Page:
Published November 2022
Apache Pulsar has two layers, a serving layer and a storage layer. The Pulsar brokers carry out the data serving. The BookKeeper bookies provide the storage.
In this article we will describe how Pulsar’s two-layer system works and review its benefits and drawbacks.
Serving Layer: Role of Pulsar Brokers
Data is sent to Pulsar topics by producers, and read from Pulsar topics by consumers.
Multiple consumers can read from the same topic. For instance, a retail company might have a machine learning model and an alerting system both consuming messages from the same inventory database.
Each single partition topic has a single Pulsar broker that owns it. A topic with multiple partitions will be spread across many Pulsar brokers.
This single Pulsar broker serves all of the reads and writes to the partition topic.
In other words, all writes to the topic from the one or more producers and all reads from the one or more consumers go through that specific Pulsar broker.
Storage Layer: Role of BookKeeper Bookies
A bookie is the name for a single BookKeeper node. Typically each topic is replicated across multiple bookies.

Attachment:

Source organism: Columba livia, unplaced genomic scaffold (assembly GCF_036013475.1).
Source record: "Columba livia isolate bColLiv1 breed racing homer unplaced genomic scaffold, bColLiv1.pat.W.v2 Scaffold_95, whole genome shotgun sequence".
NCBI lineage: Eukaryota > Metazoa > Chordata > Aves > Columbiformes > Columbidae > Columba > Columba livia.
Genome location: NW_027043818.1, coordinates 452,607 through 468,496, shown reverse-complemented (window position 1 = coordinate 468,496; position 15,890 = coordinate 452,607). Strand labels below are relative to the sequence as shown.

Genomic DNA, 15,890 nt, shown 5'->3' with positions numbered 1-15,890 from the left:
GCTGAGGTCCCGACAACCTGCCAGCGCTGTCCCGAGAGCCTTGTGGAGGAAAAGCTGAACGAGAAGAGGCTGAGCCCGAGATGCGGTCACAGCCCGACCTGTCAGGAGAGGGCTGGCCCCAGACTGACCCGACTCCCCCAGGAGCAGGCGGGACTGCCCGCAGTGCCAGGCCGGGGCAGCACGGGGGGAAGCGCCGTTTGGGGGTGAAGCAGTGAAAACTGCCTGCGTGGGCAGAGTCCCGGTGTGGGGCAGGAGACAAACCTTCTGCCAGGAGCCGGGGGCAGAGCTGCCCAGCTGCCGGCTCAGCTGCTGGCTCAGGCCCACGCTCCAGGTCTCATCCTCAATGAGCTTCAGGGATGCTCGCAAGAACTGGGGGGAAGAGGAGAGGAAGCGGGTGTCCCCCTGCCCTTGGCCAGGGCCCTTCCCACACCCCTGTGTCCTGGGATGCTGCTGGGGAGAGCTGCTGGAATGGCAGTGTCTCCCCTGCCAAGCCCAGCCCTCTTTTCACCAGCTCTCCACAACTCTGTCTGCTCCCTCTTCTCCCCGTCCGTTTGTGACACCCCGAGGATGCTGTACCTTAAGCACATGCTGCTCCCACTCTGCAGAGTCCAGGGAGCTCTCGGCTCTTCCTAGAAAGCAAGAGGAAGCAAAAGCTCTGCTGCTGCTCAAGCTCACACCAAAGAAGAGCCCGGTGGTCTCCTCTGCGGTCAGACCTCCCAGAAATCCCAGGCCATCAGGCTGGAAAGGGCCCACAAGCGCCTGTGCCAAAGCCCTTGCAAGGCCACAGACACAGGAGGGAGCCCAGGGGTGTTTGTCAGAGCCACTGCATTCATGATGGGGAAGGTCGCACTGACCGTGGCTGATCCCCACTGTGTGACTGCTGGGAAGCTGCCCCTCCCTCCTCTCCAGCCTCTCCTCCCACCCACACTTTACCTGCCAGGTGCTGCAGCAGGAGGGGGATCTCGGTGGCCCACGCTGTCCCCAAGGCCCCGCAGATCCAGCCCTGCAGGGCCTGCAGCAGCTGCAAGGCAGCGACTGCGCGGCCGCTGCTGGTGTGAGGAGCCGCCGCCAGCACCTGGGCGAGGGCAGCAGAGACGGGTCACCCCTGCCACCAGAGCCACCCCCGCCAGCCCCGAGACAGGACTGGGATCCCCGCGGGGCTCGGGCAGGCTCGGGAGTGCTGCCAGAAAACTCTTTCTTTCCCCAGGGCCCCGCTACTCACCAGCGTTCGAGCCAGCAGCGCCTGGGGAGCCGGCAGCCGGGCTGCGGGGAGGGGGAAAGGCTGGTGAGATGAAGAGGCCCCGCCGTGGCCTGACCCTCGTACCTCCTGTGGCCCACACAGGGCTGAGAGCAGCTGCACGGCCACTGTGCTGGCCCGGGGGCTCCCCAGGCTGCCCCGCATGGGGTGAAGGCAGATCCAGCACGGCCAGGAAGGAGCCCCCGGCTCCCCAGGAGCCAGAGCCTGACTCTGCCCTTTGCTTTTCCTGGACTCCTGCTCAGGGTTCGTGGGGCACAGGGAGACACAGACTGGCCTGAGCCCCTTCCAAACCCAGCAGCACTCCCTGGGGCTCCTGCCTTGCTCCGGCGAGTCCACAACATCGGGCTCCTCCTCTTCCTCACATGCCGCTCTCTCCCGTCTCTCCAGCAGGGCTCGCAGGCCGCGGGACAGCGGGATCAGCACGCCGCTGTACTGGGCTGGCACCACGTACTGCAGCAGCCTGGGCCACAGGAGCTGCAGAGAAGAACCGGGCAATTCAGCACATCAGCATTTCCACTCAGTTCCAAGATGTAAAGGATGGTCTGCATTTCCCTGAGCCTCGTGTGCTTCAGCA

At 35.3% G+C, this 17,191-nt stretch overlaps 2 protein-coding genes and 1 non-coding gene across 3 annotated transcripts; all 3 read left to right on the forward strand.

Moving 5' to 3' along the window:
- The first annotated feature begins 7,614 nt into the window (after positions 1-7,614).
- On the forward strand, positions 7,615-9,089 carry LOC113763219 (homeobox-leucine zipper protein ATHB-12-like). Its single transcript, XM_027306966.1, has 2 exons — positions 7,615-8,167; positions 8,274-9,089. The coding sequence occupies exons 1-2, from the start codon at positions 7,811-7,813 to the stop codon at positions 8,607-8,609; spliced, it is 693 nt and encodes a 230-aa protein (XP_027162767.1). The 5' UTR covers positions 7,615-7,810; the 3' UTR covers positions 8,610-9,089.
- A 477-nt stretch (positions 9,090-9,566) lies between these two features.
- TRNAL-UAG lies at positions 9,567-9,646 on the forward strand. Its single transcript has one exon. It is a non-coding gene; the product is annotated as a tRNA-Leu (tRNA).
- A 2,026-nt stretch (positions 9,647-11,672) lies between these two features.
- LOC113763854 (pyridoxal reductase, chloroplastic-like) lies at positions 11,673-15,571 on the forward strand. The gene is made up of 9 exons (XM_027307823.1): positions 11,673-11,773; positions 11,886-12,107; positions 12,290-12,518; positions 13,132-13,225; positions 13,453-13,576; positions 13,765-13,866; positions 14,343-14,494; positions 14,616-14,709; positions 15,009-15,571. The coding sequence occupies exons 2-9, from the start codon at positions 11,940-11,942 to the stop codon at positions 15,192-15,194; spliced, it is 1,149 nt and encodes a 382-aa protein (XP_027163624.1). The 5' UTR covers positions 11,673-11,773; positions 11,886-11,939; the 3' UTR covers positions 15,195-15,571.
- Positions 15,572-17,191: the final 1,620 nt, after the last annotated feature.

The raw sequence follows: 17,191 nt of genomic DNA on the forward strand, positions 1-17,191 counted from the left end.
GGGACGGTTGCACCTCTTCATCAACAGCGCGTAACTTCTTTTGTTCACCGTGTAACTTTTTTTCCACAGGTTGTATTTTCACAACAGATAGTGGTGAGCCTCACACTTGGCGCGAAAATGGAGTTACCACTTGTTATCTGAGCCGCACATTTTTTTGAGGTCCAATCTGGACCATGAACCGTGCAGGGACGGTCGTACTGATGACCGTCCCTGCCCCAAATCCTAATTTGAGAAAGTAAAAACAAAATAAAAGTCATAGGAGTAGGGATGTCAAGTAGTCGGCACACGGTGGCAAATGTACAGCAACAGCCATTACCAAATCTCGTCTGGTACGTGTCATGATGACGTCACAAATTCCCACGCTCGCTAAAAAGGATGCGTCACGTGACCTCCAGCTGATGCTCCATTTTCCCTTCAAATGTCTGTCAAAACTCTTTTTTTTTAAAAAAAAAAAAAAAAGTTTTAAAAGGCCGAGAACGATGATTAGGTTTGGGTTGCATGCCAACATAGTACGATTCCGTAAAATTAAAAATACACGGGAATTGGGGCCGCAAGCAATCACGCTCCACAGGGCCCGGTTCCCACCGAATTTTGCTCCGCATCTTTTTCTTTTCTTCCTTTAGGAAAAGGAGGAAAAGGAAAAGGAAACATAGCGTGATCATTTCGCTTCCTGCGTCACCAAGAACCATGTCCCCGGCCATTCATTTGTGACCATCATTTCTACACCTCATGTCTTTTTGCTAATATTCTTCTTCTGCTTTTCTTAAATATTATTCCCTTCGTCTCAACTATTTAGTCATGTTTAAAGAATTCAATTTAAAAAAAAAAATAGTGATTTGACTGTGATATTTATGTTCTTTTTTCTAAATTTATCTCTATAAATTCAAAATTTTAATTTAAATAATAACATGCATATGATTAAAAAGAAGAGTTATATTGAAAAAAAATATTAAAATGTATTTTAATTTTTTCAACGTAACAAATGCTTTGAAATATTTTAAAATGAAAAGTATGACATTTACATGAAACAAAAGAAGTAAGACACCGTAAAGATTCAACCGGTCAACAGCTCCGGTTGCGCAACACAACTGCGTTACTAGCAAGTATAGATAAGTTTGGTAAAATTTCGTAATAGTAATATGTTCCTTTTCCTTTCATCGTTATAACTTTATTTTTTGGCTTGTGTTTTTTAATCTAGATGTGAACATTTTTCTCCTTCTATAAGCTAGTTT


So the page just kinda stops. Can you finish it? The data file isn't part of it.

While the Pulsar broker is the entrypoint for reads and writes to a single partition topic, only one of the three or more bookies used to replicate storage for that partition topic are needed for a read.
However, for tail reads, those don’t require a bookie and are simply read from the Pulsar broker’s queue. This cache memory is also referred to as Topic Compaction. Topic Compaction keeps the most recent value for each key-value pair in memory.
Benefits of Pulsar’s Two-Layer System
This structure where a single broker owns all messages from a topic has two primary benefits.
#1 The Pulsar broker can keep the most recent message or messages in memory. The most recent message or messages is referred to as the log tail. This cache can then serve the tailing messages to the consumers more quickly than if consumers needed to retrieve the data from storage on a bookie.
If a consumer tries to read a message that isn’t in the Pulsar broker cache, then the consumer will need to request the data from a bookie. This process takes longer than reading from cache. That means that catch-up readers have a poorer serving performance than tail readers.
#2 The second benefit to having a single Pulsar broker owning a partition topic is that it is aware of the ID of the last confirmed entry. This is beneficial if there is a failure of either one of the producers or consumers.
Drawbacks of Pulsar’s Two-Layer System
The drawback to Pulsar’s two-layer system (brokers and bookies) is that more configuration and maintenance is needed than with a one-layer system, like the one used with Apache Kafka.
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